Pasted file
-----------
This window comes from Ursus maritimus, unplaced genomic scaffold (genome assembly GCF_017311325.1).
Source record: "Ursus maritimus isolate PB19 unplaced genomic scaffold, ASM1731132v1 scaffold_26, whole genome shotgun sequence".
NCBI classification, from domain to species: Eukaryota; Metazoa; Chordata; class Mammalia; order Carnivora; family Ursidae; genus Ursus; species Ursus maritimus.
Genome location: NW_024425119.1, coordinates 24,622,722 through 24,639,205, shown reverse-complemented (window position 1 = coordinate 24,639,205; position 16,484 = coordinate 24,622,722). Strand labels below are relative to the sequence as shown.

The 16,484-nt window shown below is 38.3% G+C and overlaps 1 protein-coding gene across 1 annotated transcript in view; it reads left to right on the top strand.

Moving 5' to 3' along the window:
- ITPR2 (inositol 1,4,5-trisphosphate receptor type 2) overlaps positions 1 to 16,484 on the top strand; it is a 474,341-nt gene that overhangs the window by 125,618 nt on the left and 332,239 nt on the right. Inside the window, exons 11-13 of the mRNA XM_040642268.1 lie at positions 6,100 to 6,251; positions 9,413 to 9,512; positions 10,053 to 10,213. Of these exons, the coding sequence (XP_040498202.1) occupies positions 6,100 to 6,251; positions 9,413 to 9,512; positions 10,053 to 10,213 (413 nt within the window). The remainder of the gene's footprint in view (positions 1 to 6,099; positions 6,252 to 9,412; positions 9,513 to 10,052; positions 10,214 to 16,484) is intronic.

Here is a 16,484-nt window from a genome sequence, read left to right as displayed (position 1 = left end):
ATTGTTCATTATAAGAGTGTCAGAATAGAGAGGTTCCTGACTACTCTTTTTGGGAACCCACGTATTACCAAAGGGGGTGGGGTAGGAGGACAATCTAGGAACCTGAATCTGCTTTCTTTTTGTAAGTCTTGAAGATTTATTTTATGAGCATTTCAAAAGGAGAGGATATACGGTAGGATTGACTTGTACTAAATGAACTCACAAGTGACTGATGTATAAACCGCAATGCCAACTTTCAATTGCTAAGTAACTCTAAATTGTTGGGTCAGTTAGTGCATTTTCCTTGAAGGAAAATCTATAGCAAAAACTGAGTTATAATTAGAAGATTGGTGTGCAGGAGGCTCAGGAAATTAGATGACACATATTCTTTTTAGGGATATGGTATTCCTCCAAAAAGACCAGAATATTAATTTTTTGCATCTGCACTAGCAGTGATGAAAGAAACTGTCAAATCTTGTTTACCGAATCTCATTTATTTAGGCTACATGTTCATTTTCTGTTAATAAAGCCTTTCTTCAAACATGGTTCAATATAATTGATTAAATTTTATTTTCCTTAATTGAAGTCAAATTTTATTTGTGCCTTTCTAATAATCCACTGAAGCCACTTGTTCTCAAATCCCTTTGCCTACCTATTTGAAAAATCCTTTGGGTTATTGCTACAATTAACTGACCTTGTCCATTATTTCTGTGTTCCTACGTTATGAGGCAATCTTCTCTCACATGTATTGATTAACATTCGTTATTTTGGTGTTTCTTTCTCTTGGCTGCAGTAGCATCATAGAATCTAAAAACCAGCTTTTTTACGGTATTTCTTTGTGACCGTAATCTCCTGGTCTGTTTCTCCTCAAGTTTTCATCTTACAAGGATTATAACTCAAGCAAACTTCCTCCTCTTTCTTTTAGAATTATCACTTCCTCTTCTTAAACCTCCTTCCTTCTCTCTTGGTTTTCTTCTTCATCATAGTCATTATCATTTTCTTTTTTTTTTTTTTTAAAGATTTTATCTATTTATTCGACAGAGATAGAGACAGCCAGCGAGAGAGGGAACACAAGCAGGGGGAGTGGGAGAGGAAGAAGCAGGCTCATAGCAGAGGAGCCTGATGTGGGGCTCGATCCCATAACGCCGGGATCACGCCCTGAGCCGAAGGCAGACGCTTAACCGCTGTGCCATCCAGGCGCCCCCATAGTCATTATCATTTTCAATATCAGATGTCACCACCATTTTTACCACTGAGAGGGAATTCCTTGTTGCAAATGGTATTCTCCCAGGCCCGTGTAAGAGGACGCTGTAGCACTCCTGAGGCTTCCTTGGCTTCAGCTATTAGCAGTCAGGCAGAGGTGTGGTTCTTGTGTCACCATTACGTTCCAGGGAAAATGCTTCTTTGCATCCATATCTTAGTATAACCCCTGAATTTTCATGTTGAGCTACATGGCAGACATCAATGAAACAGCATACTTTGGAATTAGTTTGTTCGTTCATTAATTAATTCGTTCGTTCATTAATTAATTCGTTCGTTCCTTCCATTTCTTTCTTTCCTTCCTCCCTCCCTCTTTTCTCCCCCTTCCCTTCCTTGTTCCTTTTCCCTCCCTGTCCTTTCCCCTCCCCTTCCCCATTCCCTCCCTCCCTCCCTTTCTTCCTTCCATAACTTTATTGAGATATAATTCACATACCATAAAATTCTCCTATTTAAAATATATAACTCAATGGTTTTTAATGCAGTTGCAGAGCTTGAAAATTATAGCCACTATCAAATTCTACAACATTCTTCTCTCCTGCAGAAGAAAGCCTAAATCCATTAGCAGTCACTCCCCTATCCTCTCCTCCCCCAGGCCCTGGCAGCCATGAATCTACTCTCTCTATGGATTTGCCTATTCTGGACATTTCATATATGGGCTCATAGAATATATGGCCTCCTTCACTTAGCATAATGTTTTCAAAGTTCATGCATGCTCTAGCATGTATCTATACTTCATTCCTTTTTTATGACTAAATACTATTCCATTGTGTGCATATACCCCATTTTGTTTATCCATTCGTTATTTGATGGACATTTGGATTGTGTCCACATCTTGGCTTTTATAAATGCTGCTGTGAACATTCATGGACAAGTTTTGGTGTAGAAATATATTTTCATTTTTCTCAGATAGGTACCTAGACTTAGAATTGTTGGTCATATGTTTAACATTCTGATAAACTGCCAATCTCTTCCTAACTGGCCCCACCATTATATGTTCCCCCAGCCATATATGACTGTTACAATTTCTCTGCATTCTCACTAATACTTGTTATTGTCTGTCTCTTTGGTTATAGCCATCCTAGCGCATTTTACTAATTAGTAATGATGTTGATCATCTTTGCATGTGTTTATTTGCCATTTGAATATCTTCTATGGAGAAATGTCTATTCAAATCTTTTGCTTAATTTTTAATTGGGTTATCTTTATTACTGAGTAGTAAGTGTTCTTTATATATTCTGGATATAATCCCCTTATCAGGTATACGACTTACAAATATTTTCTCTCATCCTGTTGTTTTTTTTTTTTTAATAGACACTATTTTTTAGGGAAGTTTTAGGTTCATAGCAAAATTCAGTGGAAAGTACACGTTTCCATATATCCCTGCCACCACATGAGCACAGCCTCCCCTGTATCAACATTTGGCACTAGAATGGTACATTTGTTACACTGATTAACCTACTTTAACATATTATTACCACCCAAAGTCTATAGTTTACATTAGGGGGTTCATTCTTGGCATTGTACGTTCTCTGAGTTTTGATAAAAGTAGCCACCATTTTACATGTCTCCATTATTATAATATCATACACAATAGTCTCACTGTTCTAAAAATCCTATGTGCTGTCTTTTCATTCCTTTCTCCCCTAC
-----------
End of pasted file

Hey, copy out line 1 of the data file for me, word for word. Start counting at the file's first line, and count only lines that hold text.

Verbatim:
This window comes from Ursus maritimus, unplaced genomic scaffold (genome assembly GCF_017311325.1).